Osmanthus or tea olives are outstanding small evergreen trees and shrubs in the Oleacea family. Gaiety Hollow is home to one particularly outstanding specimen of Osmanthus x fortunei that Edith and Elizabeth planted in the mid-1960’s. It’s a fall bloomer with flowers so fragrant you can smell the blossoms all down the alley on a calm, cool morning.

The plant is named for Robert Fortune (1812-1880), the intrepid Scottish botanist best known for his exploits of stealing tea plants (Camellia sinensis) from China and smuggling them to India on behalf of the British East India company in the mid-1800’s. He introduced this hybrid of Osmanthus fragrans and Osmanthus heterophyllus in 1858. During his three years in China, Robert Fortune sent thousands of plants back to the British Isles in Wardian cases. These were glass terrariums filled with plants and sealed so the plants would survive the long ocean journey back to England.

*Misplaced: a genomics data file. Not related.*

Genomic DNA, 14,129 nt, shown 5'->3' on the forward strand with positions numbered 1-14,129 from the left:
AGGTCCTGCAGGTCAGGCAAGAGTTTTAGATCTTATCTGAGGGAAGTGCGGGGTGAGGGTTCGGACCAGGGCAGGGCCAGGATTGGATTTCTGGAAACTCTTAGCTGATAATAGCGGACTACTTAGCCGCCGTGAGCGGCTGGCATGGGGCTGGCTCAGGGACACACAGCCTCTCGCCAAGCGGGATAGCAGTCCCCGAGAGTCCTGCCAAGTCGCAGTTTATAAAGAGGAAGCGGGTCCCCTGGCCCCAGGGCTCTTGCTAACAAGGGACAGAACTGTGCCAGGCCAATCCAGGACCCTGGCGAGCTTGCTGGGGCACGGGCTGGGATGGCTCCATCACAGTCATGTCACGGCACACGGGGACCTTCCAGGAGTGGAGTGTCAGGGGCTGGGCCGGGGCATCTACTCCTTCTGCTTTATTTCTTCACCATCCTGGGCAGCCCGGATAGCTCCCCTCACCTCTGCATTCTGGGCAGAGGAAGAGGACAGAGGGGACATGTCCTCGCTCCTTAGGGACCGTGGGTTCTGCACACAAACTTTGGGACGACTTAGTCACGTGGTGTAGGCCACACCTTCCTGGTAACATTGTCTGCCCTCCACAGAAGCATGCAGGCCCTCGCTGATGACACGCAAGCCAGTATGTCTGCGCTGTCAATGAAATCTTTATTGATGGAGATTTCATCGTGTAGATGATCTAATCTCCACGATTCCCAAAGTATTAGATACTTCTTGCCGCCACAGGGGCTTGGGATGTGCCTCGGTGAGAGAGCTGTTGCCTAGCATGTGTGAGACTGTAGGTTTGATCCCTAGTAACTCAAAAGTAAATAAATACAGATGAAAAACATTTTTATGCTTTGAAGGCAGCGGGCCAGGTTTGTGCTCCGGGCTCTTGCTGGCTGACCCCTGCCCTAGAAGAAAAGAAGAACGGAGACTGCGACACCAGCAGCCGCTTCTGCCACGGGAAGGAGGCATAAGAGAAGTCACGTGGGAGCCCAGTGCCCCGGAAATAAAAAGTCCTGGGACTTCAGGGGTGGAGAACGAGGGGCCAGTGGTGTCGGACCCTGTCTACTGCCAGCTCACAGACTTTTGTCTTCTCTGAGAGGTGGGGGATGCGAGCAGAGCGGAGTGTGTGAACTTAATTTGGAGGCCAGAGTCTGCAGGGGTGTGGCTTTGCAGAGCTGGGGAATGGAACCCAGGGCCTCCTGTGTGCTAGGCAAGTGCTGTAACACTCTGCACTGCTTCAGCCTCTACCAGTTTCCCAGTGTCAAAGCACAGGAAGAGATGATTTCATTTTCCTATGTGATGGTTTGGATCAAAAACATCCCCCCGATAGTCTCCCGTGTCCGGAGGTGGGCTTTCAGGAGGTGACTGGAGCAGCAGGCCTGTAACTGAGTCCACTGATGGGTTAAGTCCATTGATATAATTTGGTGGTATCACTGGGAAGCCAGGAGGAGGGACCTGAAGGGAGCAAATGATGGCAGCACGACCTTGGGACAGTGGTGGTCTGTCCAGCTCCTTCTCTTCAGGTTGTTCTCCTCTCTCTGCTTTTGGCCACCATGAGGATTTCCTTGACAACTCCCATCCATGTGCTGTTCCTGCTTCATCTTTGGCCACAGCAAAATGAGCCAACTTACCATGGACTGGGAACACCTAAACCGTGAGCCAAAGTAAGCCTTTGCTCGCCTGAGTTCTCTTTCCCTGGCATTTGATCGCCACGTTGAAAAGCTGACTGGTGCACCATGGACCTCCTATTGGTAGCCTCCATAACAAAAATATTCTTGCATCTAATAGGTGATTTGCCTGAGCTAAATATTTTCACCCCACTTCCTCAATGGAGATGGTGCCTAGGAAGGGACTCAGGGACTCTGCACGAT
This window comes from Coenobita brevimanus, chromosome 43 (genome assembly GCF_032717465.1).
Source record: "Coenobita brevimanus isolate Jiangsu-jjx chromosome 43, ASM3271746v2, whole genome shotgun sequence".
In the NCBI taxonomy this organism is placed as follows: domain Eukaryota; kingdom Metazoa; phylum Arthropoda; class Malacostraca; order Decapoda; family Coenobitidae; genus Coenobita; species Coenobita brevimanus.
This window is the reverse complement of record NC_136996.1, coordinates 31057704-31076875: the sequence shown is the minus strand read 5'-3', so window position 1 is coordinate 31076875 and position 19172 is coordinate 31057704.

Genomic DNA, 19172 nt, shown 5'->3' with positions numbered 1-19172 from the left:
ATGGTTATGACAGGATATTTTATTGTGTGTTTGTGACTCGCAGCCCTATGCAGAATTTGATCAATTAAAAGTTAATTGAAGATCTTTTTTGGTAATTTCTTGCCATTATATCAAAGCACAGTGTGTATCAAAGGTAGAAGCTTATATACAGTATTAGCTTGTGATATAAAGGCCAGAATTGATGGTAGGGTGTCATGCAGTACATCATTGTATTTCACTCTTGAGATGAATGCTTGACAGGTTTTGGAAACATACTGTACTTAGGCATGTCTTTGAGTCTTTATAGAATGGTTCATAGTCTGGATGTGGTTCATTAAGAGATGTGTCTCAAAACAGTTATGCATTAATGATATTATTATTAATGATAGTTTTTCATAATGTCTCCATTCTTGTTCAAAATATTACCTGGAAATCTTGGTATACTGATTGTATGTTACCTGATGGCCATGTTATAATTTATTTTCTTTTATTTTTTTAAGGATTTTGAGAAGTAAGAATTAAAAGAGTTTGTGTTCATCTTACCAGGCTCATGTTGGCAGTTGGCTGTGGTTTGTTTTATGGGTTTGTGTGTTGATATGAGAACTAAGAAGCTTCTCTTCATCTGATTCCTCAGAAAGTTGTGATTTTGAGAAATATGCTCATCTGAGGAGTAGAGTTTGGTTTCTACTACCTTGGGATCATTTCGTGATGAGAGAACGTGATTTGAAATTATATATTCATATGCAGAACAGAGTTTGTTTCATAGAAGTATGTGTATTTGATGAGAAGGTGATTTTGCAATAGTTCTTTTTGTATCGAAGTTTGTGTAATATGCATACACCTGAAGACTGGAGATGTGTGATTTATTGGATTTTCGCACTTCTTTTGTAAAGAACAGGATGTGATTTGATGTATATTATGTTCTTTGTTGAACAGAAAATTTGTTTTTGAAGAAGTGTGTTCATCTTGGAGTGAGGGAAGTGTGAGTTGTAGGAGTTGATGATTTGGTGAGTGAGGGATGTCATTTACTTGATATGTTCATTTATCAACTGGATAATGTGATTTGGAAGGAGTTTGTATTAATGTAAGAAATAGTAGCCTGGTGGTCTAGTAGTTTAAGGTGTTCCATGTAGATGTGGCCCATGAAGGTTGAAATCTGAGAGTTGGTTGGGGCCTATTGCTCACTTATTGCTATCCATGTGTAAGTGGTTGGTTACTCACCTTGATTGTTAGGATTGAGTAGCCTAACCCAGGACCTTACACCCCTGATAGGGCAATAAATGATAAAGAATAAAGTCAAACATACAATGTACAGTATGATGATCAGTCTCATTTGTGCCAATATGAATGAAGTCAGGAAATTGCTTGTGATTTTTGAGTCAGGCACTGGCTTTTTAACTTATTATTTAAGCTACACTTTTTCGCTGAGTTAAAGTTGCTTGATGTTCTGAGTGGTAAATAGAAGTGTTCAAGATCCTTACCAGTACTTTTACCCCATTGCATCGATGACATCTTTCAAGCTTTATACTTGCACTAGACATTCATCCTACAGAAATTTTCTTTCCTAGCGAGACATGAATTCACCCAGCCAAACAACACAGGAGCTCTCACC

It’s not surprising that throughout the 1940’s, 50’s and 60’s, Edith and Elizabeth tried quite a few different Osmanthus in the garden, as these stately shrubs and small trees would have met their many design requirements  including extreme fragrance, glossy evergreen foliage, screening capability, elegant structure and varied habit from shrub to small tree.

Records show Edith and Elizabeth grew Osmanthus armatus, fragrans, illicifolius and delavayi, as well as x fortunei and heterophyllus over the years. If you don’t grow Osmanthus in your garden you should…there is a species or cultivar to fit any size garden. In my home garden, I have the smaller Osmanthus delavayi and Osmanthus heterophyllus ‘purpureus‘, and after experiencing the wonderful tree form that Edith and Elizabeth planted so many years ago, I think I’ll be adding Osmanthus x fortunei to my planting list.